This package provides an object-model neutral API for the evaluation of XPath expressions and access to the evaluation environment.
The following XML standards apply:
The XPath language provides a simple, concise syntax for selecting nodes from an XML document. XPath also provides rules for converting a node in an XML document object model (DOM) tree to a boolean, double, or string value. XPath is a W3C-defined language and an official W3C recommendation; the W3C hosts the XML Path Language (XPath) Version 1.0 specification.
XPath started in life in 1999 as a supplement to the XSLT and XPointer languages, but has more recently become popular as a stand-alone language, as a single XPath expression can be used to replace many lines of DOM API code.
An XPath expression is composed of a location path and one or more optional predicates. Expressions may also include XPath variables.
The following is an example of a simple XPath expression:
This example would select the
<bar> element in
an XML document such as the following:
<foo> <bar/> </foo>
/foo/bar is an example of a location
path. While XPath location paths resemble Unix-style file system
paths, an important distinction is that XPath expressions return
all nodes that match the expression. Thus, all three
<bar> elements in the following document would be
selected by the
<foo> <bar/> <bar/> <bar/> </foo>
A special location path operator,
//, selects nodes at
any depth in an XML document. The following example selects all
<bar> elements regardless of their location in a
A wildcard operator, *, causes all element nodes to be selected.
The following example selects all children elements of a
In addition to element nodes, XPath location paths may also address attribute nodes, text nodes, comment nodes, and processing instruction nodes. The following table gives examples of location paths for each of these node types:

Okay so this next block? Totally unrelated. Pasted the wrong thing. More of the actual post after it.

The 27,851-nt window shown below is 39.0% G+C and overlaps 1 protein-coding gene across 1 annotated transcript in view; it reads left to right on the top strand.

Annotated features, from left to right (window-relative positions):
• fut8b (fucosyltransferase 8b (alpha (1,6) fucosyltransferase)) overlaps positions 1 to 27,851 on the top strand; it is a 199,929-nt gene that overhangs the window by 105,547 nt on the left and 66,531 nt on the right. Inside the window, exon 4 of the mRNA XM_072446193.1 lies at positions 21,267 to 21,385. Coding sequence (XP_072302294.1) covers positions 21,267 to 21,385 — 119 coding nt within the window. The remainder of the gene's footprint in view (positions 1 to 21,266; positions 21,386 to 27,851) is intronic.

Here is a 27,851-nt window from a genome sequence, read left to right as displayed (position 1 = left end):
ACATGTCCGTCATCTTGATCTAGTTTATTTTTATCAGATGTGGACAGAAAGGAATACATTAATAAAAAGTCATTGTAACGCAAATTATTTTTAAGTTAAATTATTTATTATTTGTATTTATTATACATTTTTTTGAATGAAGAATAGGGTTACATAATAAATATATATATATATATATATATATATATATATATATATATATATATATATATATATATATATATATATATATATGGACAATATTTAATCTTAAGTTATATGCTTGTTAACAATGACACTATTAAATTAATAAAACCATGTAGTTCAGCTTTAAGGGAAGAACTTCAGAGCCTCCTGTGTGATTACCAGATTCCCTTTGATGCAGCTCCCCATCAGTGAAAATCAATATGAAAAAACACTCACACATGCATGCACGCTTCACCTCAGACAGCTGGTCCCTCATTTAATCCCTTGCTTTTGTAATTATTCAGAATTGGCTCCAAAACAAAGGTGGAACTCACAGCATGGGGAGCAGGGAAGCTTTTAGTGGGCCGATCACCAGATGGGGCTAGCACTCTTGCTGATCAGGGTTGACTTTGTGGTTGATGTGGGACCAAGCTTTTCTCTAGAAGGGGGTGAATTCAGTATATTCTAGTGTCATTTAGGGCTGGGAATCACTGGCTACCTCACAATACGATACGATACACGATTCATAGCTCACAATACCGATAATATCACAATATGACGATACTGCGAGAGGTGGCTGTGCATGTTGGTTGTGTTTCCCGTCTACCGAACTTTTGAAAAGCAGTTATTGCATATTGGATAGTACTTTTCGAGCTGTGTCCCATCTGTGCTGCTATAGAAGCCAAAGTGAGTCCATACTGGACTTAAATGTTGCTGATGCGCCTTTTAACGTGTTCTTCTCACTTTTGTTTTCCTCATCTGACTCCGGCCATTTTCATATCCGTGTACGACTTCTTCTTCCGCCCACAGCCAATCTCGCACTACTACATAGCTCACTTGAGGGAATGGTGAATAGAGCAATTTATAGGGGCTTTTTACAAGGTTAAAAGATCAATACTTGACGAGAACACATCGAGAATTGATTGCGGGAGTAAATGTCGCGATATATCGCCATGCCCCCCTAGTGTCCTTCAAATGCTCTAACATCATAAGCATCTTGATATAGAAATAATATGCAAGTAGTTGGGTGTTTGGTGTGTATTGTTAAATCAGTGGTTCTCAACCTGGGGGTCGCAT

||Selects the attribute
||Selects the text nodes of the
||Selects all comment nodes contained in the
||Selects all processing-instruction nodes contained in the
Predicates allow for refining the nodes selected by an XPath
location path. Predicates are of the form
[expression]. The following example selects all
<foo> elements that contain an
attribute with the value of
Predicates may be appended to each other to further refine an expression, such as:
The following example demonstrates using the XPath API to select one or more nodes from an XML document:
XPath xpath = XPathFactory.newInstance().newXPath(); String expression = "/widgets/widget"; InputSource inputSource = new InputSource("widgets.xml"); NodeList nodes = (NodeList) xpath.evaluate(expression, inputSource, XPathConstants.NODESET);
While XPath expressions select nodes in the XML document, the XPath API allows the selected nodes to be coalesced into one of the following other data types:
The desired return type is specified by a
QName parameter in method call used to evaluate
the expression, which is either a call to
XPathExpression.evalute(...) or to one of the
XPath.evaluate(...) convenience methods. The allowed
QName values are specified as constants in the
XPathConstants class; they are:
Boolean return type is requested,
Boolean.TRUE is returned if one or more nodes were
Boolean.FALSE is returned.
String return type is a convenience for retrieving
the character data from a text node, attribute node, comment node, or
processing-instruction node. When used on an element node, the value
of the child text nodes is returned.
Number return type attempts to coalesce the text
of a node to a
double data type.
XPath location paths may be relative to a particular node in the
document, known as the
context. Consider the following
<widgets> <widget> <manufacturer/> <dimensions/> </widget> </widgets>
<widget> element can be selected with the
following XPath API code:
// parse the XML as a W3C Document DocumentBuilder builder = DocumentBuilderFactory.newInstance().newDocumentBuilder(); Document document = builder.parse(new File("/widgets.xml")); XPath xpath = XPathFactory.newInstance().newXPath(); String expression = "/widgets/widget"; Node widgetNode = (Node) xpath.evaluate(expression, document, XPathConstants.NODE);
With a reference to the
<widget> element, a
relative XPath expression can now written to select the
<manufacturer> child element:
XPath xpath = XPathFactory.newInstance().newXPath(); String expression = "manufacturer"; Node manufacturerNode = (Node) xpath.evaluate(expression, widgetNode, XPathConstants.NODE);